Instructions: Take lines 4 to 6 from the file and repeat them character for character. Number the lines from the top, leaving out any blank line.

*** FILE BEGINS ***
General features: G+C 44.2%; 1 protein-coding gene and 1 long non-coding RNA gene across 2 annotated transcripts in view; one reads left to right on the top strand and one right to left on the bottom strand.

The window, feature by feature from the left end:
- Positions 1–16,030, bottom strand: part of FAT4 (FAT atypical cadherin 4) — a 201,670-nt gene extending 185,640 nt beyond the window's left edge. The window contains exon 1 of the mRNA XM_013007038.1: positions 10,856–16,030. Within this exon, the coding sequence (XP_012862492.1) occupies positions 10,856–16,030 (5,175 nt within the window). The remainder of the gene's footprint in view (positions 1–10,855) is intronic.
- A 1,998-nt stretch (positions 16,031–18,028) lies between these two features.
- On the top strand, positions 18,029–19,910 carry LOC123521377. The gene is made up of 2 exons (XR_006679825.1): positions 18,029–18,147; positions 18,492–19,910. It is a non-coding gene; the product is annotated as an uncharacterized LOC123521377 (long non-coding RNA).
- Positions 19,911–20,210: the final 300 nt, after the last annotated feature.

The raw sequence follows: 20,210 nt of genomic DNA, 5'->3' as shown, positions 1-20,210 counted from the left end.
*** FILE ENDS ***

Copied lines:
- A 1,998-nt stretch (positions 16,031–18,028) lies between these two features.
- On the top strand, positions 18,029–19,910 carry LOC123521377. The gene is made up of 2 exons (XR_006679825.1): positions 18,029–18,147; positions 18,492–19,910. It is a non-coding gene; the product is annotated as an uncharacterized LOC123521377 (long non-coding RNA).
- Positions 19,911–20,210: the final 300 nt, after the last annotated feature.